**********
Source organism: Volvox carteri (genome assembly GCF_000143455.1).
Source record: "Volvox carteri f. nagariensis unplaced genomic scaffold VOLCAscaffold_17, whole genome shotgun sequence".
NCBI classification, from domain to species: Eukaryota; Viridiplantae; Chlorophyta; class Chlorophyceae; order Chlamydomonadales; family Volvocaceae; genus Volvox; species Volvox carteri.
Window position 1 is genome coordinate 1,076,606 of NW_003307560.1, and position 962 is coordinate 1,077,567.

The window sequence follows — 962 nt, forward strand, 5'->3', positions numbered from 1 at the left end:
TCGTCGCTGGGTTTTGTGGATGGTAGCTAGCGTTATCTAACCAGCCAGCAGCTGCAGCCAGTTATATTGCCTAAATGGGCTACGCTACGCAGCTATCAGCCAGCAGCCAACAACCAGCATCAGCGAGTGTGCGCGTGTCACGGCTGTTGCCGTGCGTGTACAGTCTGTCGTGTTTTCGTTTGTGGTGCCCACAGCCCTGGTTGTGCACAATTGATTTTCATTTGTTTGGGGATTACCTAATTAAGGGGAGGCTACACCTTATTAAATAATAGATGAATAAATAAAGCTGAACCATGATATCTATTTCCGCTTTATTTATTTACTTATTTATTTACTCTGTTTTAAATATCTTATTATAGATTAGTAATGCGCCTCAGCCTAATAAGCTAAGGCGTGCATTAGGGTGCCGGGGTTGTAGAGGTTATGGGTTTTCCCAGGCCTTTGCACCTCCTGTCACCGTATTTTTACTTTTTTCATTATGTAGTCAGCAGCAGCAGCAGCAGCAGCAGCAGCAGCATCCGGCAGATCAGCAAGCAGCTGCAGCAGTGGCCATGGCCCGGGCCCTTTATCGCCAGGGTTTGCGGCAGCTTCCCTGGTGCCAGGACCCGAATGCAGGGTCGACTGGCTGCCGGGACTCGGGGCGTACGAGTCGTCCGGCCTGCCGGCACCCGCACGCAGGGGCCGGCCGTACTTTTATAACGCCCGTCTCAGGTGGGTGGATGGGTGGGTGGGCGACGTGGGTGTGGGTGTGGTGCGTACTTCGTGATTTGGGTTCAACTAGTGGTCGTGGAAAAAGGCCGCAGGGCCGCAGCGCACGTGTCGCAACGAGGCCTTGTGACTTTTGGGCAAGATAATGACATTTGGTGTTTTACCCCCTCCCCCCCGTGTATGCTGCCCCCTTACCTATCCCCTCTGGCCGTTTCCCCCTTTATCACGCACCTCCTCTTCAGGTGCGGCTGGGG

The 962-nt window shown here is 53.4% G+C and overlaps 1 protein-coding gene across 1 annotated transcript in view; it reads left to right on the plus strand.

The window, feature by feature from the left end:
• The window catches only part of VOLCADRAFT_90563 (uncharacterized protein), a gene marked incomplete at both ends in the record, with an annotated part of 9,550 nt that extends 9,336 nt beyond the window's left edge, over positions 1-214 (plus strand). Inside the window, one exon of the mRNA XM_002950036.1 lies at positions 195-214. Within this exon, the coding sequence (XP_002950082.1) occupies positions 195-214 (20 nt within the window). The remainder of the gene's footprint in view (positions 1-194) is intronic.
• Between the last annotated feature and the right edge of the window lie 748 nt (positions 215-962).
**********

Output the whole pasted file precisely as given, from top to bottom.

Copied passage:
Source organism: Volvox carteri (genome assembly GCF_000143455.1).
Source record: "Volvox carteri f. nagariensis unplaced genomic scaffold VOLCAscaffold_17, whole genome shotgun sequence".
NCBI classification, from domain to species: Eukaryota; Viridiplantae; Chlorophyta; class Chlorophyceae; order Chlamydomonadales; family Volvocaceae; genus Volvox; species Volvox carteri.
Window position 1 is genome coordinate 1,076,606 of NW_003307560.1, and position 962 is coordinate 1,077,567.

The window sequence follows — 962 nt, forward strand, 5'->3', positions numbered from 1 at the left end:
TCGTCGCTGGGTTTTGTGGATGGTAGCTAGCGTTATCTAACCAGCCAGCAGCTGCAGCCAGTTATATTGCCTAAATGGGCTACGCTACGCAGCTATCAGCCAGCAGCCAACAACCAGCATCAGCGAGTGTGCGCGTGTCACGGCTGTTGCCGTGCGTGTACAGTCTGTCGTGTTTTCGTTTGTGGTGCCCACAGCCCTGGTTGTGCACAATTGATTTTCATTTGTTTGGGGATTACCTAATTAAGGGGAGGCTACACCTTATTAAATAATAGATGAATAAATAAAGCTGAACCATGATATCTATTTCCGCTTTATTTATTTACTTATTTATTTACTCTGTTTTAAATATCTTATTATAGATTAGTAATGCGCCTCAGCCTAATAAGCTAAGGCGTGCATTAGGGTGCCGGGGTTGTAGAGGTTATGGGTTTTCCCAGGCCTTTGCACCTCCTGTCACCGTATTTTTACTTTTTTCATTATGTAGTCAGCAGCAGCAGCAGCAGCAGCAGCAGCAGCATCCGGCAGATCAGCAAGCAGCTGCAGCAGTGGCCATGGCCCGGGCCCTTTATCGCCAGGGTTTGCGGCAGCTTCCCTGGTGCCAGGACCCGAATGCAGGGTCGACTGGCTGCCGGGACTCGGGGCGTACGAGTCGTCCGGCCTGCCGGCACCCGCACGCAGGGGCCGGCCGTACTTTTATAACGCCCGTCTCAGGTGGGTGGATGGGTGGGTGGGCGACGTGGGTGTGGGTGTGGTGCGTACTTCGTGATTTGGGTTCAACTAGTGGTCGTGGAAAAAGGCCGCAGGGCCGCAGCGCACGTGTCGCAACGAGGCCTTGTGACTTTTGGGCAAGATAATGACATTTGGTGTTTTACCCCCTCCCCCCCGTGTATGCTGCCCCCTTACCTATCCCCTCTGGCCGTTTCCCCCTTTATCACGCACCTCCTCTTCAGGTGCGGCTGGGG

The 962-nt window shown here is 53.4% G+C and overlaps 1 protein-coding gene across 1 annotated transcript in view; it reads left to right on the plus strand.

The window, feature by feature from the left end:
• The window catches only part of VOLCADRAFT_90563 (uncharacterized protein), a gene marked incomplete at both ends in the record, with an annotated part of 9,550 nt that extends 9,336 nt beyond the window's left edge, over positions 1-214 (plus strand). Inside the window, one exon of the mRNA XM_002950036.1 lies at positions 195-214. Within this exon, the coding sequence (XP_002950082.1) occupies positions 195-214 (20 nt within the window). The remainder of the gene's footprint in view (positions 1-194) is intronic.
• Between the last annotated feature and the right edge of the window lie 748 nt (positions 215-962).